[ASC-list] Margaret Wertheim at Sydney Uni, Templeton Lecture, 18 March

Kali Madden office at asc.asn.au
Thu Mar 14 05:52:52 UTC 2013


Dear ASC-list,

Is anybody planning on going to this Sydney Uni event on Monday and taking
an audio recording with their iPhone/iPad/other device?

http://sydney.edu.au/chast/upcoming_events/

If yes, please share?

Cheers,


Kali


On Mon, Feb 25, 2013 at 11:09 AM, Ian <ianw2 at exemail.com.au> wrote:

> ASCers in Sydney might be interested in this free, public talk (see below).
>
> FYI, the annual Templeton lecture is funded by Charles Birch who won the
> Templeton Prize (and who used the money to fund the annual lecture and
> other
> projects).
>
> Ian
> - - - - - - - - - - - - - - - - - - - - - - - - - - - -
> Sent: Sunday, 24 February 2013 8:24 PM
> Subject: [CHAST] 18 March, Templeton Lecture by Margaret Wertheim
>
> The 2013 Templeton Lecture, "WE ARE ALL POLYPS NOW: A meditation on art,
> science and collectivity in the age of global warming" by Margaret
> Wertheim,
> science writer and curator.
>
> 6:30pm, Monday 18 March, 2013
>
> Eastern Ave Auditorium, University of Sydney.
> Map: http://goo.gl/maps/8ZSzU
>
> Open to all, no bookings. Free admission.
>
> Biosketch:
> Margaret Wertheim is an internationally noted science writer and exhibition
> curator whose work focuses on the relations between science and the wider
> cultural landscape.
>
> She is the author of three books on with the cultural history of physics:
> Pythagoras' Trousers, a history of the relationship between physics and
> religion (Times Books/W.W. Norton paperback); The Pearly Gates of
> Cyberspace: A History of Space from Dante to the Internet (W.W. Norton),
> and
> Physics on the Fringe, which explores the phenomenon of "outsider science"
> (Walker & Co).
>
> Margaret has a B.Sc. in physics (University of Queensland) and a B.A. in
> mathematics and computer science (University of Sydney). As a journalist,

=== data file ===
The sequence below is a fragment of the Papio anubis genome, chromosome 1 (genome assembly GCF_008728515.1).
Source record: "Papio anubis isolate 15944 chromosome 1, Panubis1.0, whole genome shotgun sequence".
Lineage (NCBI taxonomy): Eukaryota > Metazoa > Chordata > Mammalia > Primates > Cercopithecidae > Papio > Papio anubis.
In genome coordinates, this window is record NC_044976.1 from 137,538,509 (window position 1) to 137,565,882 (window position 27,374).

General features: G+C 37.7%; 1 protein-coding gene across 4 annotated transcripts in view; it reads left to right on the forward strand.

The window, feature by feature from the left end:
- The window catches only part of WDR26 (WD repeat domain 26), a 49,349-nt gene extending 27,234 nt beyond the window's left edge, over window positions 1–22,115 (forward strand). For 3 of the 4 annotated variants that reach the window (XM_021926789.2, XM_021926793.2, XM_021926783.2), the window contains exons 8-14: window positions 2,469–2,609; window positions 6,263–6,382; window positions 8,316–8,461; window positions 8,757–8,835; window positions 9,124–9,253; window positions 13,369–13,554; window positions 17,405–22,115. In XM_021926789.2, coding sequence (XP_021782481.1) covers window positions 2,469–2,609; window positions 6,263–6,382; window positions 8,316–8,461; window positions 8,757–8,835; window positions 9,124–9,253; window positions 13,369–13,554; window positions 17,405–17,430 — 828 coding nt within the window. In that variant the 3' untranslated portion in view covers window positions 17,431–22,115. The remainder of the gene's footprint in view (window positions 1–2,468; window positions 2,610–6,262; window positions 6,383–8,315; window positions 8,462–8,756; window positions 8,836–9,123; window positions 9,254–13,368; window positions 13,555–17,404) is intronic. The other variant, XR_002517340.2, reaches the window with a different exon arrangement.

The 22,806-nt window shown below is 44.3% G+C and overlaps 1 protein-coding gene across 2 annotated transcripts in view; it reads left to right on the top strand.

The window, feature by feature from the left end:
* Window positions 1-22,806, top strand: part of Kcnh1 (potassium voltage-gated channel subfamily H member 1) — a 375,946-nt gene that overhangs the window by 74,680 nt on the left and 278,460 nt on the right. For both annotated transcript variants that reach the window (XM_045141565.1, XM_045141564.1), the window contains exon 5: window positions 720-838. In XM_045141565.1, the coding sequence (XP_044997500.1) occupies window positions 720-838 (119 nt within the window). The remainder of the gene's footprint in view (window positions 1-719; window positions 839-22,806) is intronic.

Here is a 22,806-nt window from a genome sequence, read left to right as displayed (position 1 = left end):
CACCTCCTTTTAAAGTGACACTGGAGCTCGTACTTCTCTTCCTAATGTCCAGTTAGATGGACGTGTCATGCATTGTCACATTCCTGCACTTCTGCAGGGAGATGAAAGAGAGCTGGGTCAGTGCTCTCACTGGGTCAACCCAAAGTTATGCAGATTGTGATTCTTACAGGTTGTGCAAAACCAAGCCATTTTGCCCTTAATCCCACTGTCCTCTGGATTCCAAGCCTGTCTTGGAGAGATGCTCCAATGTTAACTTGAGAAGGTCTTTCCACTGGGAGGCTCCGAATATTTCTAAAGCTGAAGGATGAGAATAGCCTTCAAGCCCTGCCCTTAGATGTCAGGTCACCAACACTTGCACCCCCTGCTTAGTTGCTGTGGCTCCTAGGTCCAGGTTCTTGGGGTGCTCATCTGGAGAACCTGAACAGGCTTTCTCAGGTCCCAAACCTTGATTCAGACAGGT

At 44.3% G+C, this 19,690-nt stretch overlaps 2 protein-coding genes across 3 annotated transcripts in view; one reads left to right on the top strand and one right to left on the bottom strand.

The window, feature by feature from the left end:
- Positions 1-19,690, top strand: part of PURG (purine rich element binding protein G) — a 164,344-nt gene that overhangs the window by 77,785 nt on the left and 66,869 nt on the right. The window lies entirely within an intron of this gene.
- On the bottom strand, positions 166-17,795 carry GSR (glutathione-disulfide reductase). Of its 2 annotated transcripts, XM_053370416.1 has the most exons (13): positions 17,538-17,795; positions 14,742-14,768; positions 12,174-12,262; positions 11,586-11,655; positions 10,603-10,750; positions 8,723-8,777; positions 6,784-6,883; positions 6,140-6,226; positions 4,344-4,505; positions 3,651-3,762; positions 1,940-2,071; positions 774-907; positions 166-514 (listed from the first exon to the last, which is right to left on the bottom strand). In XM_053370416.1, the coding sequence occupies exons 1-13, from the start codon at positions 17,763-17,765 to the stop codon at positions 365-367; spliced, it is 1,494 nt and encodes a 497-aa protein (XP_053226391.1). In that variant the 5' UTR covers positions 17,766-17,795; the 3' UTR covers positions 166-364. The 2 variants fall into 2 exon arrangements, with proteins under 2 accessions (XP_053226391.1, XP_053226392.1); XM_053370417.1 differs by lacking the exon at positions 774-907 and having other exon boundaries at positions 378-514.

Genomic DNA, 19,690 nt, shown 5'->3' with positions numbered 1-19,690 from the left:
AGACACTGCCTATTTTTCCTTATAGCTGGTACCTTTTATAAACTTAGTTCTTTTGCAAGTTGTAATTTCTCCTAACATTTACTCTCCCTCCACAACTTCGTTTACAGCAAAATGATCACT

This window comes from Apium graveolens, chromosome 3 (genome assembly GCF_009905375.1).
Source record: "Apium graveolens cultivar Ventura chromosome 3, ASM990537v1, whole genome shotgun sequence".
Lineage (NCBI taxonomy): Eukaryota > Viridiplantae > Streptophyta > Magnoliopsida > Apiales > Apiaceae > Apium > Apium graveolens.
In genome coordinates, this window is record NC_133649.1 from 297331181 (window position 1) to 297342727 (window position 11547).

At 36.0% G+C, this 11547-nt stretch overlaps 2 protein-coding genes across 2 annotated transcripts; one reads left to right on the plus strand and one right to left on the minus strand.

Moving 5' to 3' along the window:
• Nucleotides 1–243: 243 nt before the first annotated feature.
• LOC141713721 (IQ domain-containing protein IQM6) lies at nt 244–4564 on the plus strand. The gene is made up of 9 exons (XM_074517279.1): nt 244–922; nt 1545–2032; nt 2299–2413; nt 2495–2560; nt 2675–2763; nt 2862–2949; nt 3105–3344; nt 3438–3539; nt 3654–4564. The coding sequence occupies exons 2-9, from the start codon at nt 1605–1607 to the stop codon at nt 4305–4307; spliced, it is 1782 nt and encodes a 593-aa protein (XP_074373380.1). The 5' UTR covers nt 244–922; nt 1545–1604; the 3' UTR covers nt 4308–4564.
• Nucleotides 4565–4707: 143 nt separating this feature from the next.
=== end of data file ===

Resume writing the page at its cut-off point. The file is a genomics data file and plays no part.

> she has written for the New York Times, Los Angeles Times, The Sciences,
> New
> Scientist, The Guardian and many other publications. From 2000-2005 she
> wrote the "Quark Soup" science column for the LA Weekly, sister paper to
> the
> Village Voice, and is a contributing editor for Cabinet, the renowned arts
> and culture quarterly. Wertheim has contributed essays to scholarly
> anthologies including Architecture of Fear (Princeton University Press),
> Prefiguring Cyberspace (MIT Press) and The Quick and the Dead (Walker Arts
> Center). Her work was included in Best American Science Writing (2003). In
> 2006 Wertheim won the excellence in journalism award from the American
> Institute of Biological Sciences and in 2004 she was the US National
> Science
> Foundation's visiting journalist to Antarctica. Her ABC television science
> series Catalyst (aimed at teenage girls), won prizes around the world. For
> ten years in Australia, Margaret wrote regular columns about science for
> women's magazines, including Vogue Australia and Elle Australia. She may be
> the only journalist in the world to have held such a position.
>
> Wertheim has lectured widely at universities and colleges across America
> and
> abroad - including Harvard, Tufts, Oxford, University of Oslo, University
> of
> Sydney, Princeton Theological Seminary, Rutgers, Cornell and Goldsmiths
> College. She has been a keynote speaker at the International Design
> Conference Aspen, the "Sacred Space" conference at the Ecclesiastical
> Academy Tutzing (Germany), the Royal Australian Institute of Architects,
> South African Science Week, and the Tate Modern. She has curated science
> discussion series at the Los Angeles Natural History Museum and the Los
> Angeles Public Library. In 2012 Wertheim served as the first Discovery
> Fellow at the University of Southern California Libraries. Here, she
> designed participatory programming that engaged students across campus from
> the arts, sciences, humanities and engineering faculties. A highlight of